3. Subject areas emphasized or deemphasized
        Limited acquisitions are made of works by popular authors; works in or about minor dialects; translations into languages other than English; textbooks; folk literature; and juvenile literature.

      4. Collection locations
        The bulk of the collection is housed in the Main Library, with other holdings in the Lilly Library for Rare Books and Manuscripts, in the library of the Kinsey Institute for Research in Sex, Gender, and Reproduction, and in the ALF. Related materials, such as songs of the troubadours or works by artist/authors, are in the Music Library and the Fine Arts Library. Selected contemporary children's literature is in the Education Library.
  2. Scope of Coverage
    1. Languages collected and excluded
      Materials in French and Italian predominate. Works in English are also acquired extensively, with some substantive materials in German, and important works in other Western European languages. Very little is acquired in non-Roman-alphabet languages.

    2. Geographical areas covered and excluded
      The main focus is on France, Italy, Switzerland, francophone Canada and the francophone West Indies; the Mahgreb and the United States are covered, when relevant. Sub-Saharan African francophone literature is acquired by the African Studies librarian.

    3. Chronological periods covered and excluded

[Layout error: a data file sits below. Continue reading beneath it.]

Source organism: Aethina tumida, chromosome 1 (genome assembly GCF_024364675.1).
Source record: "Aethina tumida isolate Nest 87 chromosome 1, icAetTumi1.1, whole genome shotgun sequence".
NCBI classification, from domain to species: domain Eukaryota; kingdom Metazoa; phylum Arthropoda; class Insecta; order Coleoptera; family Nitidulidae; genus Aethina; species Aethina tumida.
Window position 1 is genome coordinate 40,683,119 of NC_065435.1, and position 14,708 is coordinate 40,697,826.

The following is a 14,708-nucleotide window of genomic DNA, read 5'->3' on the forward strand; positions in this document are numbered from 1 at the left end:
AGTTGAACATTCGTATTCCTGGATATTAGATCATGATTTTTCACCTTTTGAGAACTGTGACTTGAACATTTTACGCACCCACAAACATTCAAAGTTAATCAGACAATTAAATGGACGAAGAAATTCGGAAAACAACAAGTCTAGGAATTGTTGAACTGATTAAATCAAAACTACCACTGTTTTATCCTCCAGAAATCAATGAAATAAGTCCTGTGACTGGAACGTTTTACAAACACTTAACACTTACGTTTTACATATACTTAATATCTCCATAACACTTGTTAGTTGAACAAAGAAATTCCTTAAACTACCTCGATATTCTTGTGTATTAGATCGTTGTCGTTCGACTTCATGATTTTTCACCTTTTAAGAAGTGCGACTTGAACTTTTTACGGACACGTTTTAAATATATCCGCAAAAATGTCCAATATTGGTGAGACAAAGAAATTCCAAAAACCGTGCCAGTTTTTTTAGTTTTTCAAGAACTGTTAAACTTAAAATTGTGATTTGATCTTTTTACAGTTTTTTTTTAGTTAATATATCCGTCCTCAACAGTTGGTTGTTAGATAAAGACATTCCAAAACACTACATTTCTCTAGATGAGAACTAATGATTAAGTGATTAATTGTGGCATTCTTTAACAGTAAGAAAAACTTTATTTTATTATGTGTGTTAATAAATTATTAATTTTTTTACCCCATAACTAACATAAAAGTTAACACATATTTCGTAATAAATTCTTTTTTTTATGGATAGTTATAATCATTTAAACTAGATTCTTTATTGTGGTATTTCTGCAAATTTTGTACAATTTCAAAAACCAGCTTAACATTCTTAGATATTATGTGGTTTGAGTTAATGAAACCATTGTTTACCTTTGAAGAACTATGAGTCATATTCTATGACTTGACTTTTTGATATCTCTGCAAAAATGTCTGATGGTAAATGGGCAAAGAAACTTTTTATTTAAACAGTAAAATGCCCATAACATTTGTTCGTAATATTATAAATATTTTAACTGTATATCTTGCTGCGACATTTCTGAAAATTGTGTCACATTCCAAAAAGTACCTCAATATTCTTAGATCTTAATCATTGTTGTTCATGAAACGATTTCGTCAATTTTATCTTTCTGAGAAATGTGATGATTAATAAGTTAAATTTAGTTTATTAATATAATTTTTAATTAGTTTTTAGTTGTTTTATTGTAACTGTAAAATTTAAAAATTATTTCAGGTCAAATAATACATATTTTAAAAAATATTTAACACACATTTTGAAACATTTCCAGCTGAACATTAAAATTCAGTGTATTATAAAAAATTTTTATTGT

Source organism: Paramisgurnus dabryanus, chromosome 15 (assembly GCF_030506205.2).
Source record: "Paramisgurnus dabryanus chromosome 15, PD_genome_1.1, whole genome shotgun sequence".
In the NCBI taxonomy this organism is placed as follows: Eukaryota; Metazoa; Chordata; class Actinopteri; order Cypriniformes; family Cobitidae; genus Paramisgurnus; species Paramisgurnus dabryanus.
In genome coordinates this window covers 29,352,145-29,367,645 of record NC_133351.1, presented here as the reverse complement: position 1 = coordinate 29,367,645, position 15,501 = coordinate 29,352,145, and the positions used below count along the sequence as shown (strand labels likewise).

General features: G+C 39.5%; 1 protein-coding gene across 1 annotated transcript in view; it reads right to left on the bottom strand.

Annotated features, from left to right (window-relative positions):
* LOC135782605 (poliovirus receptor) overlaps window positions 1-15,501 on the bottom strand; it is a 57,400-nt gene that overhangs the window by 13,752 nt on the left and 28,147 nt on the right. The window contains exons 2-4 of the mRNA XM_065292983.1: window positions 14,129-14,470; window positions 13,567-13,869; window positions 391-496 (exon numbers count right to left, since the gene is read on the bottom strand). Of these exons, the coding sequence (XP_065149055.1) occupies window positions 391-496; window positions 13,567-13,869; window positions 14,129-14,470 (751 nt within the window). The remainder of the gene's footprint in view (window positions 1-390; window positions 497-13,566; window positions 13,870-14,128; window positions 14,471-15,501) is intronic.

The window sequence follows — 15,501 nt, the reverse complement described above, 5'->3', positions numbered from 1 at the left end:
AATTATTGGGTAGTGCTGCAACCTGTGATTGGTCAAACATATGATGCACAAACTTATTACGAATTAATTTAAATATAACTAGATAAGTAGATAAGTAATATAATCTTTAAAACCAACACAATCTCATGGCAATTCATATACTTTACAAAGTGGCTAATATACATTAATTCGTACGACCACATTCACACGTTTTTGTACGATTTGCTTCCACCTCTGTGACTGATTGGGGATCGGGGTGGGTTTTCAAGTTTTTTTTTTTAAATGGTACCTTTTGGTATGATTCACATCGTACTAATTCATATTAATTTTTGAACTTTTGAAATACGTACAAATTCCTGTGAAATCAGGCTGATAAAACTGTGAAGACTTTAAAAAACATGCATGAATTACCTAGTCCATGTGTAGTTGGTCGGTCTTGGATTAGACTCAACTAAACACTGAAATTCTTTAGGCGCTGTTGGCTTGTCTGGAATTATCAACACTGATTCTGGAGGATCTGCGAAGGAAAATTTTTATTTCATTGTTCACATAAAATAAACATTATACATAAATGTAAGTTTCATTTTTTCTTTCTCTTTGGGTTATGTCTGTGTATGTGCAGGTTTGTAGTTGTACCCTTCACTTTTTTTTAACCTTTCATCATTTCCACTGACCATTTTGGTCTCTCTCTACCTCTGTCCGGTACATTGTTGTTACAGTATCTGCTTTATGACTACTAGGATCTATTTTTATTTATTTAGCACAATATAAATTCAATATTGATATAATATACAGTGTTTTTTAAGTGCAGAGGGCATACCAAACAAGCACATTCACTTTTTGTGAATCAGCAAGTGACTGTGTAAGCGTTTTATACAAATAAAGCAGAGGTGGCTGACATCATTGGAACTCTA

All periods are covered at research level.

    4. Dates of publication of materials collected; current vs. retrospective coverage
      Emphasis is on collecting current materials, but if gaps are noted in the collection, retrospective acquisitions are also undertaken, if financially feasible.

    5. Formats collected and excluded
      Primarily collected are monographs and serials, including electronic journals, and selected digital resources, such as ARTFL, Le Grand Robert dictionary on CD-ROM, and Voltaire electronique. Electronic versions of journals will be preferred if they are the visual and textual equivalent of the print versions and are not more expensive, and if access is provided to permanent archival copies of all issues. Microforms and reprints are acquired if available and needed for research. Other formats, such as films or videos, are acquired occasionally on the French and Italian fund, but most usually by the Media fund.
  3. Collecting Responsibility
    The Librarian for French and Italian is responsible for the bulk of the collection. There is collaboration with other collection managers, mainly those for African Studies, Comparative Literature, Education, Film, Fine Arts, Folklore, the Kinsey Institute, the Lilly Library, Linguistics, Media, Music, Spanish and Portuguese (for general materials in Romance language and literature), Theatre and Drama, the Information Commons, and West European Studies. Except for the Information Commons and the Lilly Library, there is little or no overlap with other IUB campus collections.

  4. Related Collections

  5. Principal Sources of Supply and Major Selection Tools
    Most European French materials are ordered from two major vendors: Aux Amateurs de Livres and Jean Touzot, both in Paris. Italian materials are acquired from Casalini Libri in Florence/Fiesole. Approval plans have been established with Aux Amateurs for French, and Casalini for Italian, contemporary authors; these plans are reviewed periodically to determine whether new authors should be added. Francophone materials from outside of France are acquired from a variety of vendors, chief among them Coutts Nijhoff International for French-Canadian titles. Most English-language publications are acquired from Blackwell's Book Services; many of these titles are covered by an approval plan profile for university press and trade titles.